Tribal Businesses

Tribally-owned businesses became fairly common after the Indian Reorganization Act of 1934. The federal government encouraged, funded, and supervised cooperatives that sold wild rice or beadwork, for example, but these businesses were short-lived. During the War on Poverty in the 1960s and early 1970s, tribes could receive federal funds to establish “industrial parks” with water, sewer, and electrical services to attract outside investors, but non-Indian firms were reluctant to invest on reservations where they would be subject to Indian sovereignty. And the federal government was pushing manufacturing enterprises at a time when the national economy was moving toward service industries. By the 1980s and 1990s, tribes began to exert economic sovereignty, making their own decisions about the kinds of businesses they wanted and how these businesses would be managed. In the Great Lakes area, casinos opened on all the reservations, but so did a variety of other kinds of businesses, many of which now compete in a global market.

Tribal businesses operate on tribally-owned “trust” land, where the profits are not taxable by the county, state, or federal government. When land is in trust status, it cannot be used as collateral for loans for capital to start or expand a business. The tax exemption in effect serves to offset the problem tribes have in raising capital. Tribes use their own funds (from business profits, for example) or apply for planning grants to start new businesses. Today businesses are thriving, in large part because tribal members view them as culturally appropriate, supportive of their community, and under Native management. Tribal businesses provide jobs for tribal members, helping to relieve a significant unemployment and underemployment problem on reservations. The income earned on the reservation is now more likely to be spent on reservations, where tribes and individual tribal members operate gas stations, convenience stores, and other small businesses. And tribal businesses make a major contribution to the wider, local economy, often as the largest employer in the region. Tribal businesses also pay a state excise tax on products sold to non-members.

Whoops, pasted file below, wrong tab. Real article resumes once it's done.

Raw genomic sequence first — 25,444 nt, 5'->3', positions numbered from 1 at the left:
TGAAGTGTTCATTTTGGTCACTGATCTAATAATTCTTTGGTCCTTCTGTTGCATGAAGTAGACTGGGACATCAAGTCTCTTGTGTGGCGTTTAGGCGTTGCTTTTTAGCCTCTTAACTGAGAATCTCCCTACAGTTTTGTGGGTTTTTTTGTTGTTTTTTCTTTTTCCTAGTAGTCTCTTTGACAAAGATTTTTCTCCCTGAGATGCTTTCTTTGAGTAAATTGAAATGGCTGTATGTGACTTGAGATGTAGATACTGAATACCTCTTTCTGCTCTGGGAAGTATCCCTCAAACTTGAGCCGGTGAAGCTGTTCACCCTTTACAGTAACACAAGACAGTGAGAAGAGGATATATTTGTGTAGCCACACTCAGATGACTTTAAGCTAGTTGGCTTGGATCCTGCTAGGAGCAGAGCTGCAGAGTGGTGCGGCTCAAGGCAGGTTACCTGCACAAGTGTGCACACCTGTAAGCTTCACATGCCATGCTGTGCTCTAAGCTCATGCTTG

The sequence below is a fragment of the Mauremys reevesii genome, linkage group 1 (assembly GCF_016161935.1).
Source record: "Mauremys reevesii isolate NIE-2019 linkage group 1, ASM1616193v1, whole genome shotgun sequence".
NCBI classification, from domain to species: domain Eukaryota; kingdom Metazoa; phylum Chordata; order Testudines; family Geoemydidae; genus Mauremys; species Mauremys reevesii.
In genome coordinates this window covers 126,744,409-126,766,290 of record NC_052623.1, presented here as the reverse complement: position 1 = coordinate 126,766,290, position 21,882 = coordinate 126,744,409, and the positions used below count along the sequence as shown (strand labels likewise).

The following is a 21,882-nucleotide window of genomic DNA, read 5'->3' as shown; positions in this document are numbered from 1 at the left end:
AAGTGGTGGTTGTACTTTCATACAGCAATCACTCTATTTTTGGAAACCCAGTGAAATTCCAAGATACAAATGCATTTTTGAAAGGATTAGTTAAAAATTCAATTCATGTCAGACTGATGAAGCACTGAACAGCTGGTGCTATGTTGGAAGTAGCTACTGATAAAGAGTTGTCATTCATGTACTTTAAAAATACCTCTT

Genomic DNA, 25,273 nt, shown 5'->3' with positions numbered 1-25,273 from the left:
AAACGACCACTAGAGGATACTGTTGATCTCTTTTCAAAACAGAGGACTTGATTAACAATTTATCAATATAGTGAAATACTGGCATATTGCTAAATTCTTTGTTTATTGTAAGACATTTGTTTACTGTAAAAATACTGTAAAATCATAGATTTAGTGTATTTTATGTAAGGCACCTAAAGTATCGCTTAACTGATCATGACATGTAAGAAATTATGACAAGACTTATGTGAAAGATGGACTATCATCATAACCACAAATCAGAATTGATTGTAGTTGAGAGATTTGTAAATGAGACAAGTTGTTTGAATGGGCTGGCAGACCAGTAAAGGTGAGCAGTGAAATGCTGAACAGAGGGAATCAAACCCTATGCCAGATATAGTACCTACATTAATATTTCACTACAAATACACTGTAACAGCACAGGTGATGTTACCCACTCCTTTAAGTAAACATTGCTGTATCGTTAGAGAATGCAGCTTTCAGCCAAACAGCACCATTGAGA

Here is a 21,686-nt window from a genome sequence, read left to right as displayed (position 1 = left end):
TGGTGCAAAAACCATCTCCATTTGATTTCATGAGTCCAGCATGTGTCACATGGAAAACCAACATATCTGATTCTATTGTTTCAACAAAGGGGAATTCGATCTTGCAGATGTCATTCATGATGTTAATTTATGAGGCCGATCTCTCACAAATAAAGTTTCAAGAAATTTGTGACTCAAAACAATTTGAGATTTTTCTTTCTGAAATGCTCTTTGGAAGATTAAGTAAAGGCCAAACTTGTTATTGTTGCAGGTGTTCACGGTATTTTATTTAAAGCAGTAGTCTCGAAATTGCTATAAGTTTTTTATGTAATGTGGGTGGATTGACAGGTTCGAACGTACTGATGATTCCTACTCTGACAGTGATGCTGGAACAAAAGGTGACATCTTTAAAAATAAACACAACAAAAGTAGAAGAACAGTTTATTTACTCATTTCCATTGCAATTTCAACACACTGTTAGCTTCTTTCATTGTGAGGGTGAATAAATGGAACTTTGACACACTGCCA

What kinds of tribally-owned businesses are there?

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LISTEN TO GAIASHKABOS, A LAC COURTE OREILLES OJIBWE LEADER, DISCUSS THE TRIBE’S OUTDOOR RECREATION RESORT. Help

6:31 mi.

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LISTEN TO MARSHALL PECORE, MENOMINEE FOREST MANAGER, DISCUSS THE TRIBE’S FORESTRY PROGRAM AND LUMBER BUSINESS. Help

9:02 mi.

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